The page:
Americans like things to be logical and fair. We operate our lives on that basis. Meaning this: If I do what is right, good will come to me; and if I do what is wrong, bad things will happen to me.
Americans like things to be logical and fair. We operate our lives on that basis. Meaning this: If I do what is right, good will come to me; and if I do what is wrong, bad things will happen to me. Right brings rewards and wrong brings consequences.
That's a logical and fair axiom of life, but there's one problem. It isn't always true. All of us have had the unhappy and unfortunate experience of doing what is right yet suffering for it. And we have also done what is wrong on a few occasions without being punished. The latter we can handle, but the former is a tough pill to swallow.
This can even happen in a life of servanthood. You will give, forgive, forget, release your own will, obey God to the maximum, and even wash dirty feet with an attitude of gentleness and humility. And after all those beautiful things, you will get ripped off occasionally.
The Bible doesn't hide this painful reality from us. In 1 Peter 2:20–21 (addressed to servants, by the way—see v. 18), we read:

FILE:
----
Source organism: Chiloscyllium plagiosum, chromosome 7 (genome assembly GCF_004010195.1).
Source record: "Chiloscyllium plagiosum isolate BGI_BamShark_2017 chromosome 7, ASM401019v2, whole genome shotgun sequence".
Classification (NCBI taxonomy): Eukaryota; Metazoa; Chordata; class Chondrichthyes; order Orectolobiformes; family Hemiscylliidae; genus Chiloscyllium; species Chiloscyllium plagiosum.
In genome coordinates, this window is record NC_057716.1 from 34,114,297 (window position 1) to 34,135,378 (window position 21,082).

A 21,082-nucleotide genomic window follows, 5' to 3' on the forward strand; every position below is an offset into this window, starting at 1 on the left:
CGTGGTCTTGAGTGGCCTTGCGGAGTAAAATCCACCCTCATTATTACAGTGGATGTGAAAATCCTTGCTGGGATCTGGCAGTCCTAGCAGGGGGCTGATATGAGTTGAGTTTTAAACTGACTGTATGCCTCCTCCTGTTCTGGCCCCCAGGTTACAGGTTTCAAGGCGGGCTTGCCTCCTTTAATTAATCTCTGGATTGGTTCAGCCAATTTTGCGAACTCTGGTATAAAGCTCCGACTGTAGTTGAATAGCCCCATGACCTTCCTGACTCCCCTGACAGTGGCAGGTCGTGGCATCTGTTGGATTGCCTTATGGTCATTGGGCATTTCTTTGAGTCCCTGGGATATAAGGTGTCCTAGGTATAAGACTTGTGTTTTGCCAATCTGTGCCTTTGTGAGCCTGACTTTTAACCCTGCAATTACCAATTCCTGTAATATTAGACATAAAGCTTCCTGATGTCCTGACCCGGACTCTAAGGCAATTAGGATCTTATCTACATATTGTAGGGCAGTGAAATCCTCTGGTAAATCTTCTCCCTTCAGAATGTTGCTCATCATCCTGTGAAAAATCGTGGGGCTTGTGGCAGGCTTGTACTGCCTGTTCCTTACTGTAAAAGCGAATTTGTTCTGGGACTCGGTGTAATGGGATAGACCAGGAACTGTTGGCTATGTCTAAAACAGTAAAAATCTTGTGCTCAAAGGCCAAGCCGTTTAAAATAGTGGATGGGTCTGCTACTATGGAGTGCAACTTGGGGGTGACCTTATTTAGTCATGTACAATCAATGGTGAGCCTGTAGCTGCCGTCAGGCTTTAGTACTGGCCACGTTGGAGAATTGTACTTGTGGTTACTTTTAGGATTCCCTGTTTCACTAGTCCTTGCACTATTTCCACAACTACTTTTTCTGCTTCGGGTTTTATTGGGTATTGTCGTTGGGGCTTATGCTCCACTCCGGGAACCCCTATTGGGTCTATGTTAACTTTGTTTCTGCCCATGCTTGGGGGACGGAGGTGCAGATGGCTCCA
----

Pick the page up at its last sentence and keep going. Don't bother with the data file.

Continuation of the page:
For what credit is there if, when you sin and are harshly treated, you endure it with patience? But if when you do what is right and suffer for it you patiently endure it, this finds favor with God.
For you have been called for this purpose, since Christ also suffered for you, leaving you an example for you to follow in His steps.
If a person does wrong and then suffers the consequences, even though he or she patiently endures the punishment, nobody applauds. But—now get this clearly fixed in your mind—when you do what is right and suffer for it with grace and patience, God applauds!
When you feel as if God is taking things away, maybe He's just trying to make room in your life for better things that He wants to give you.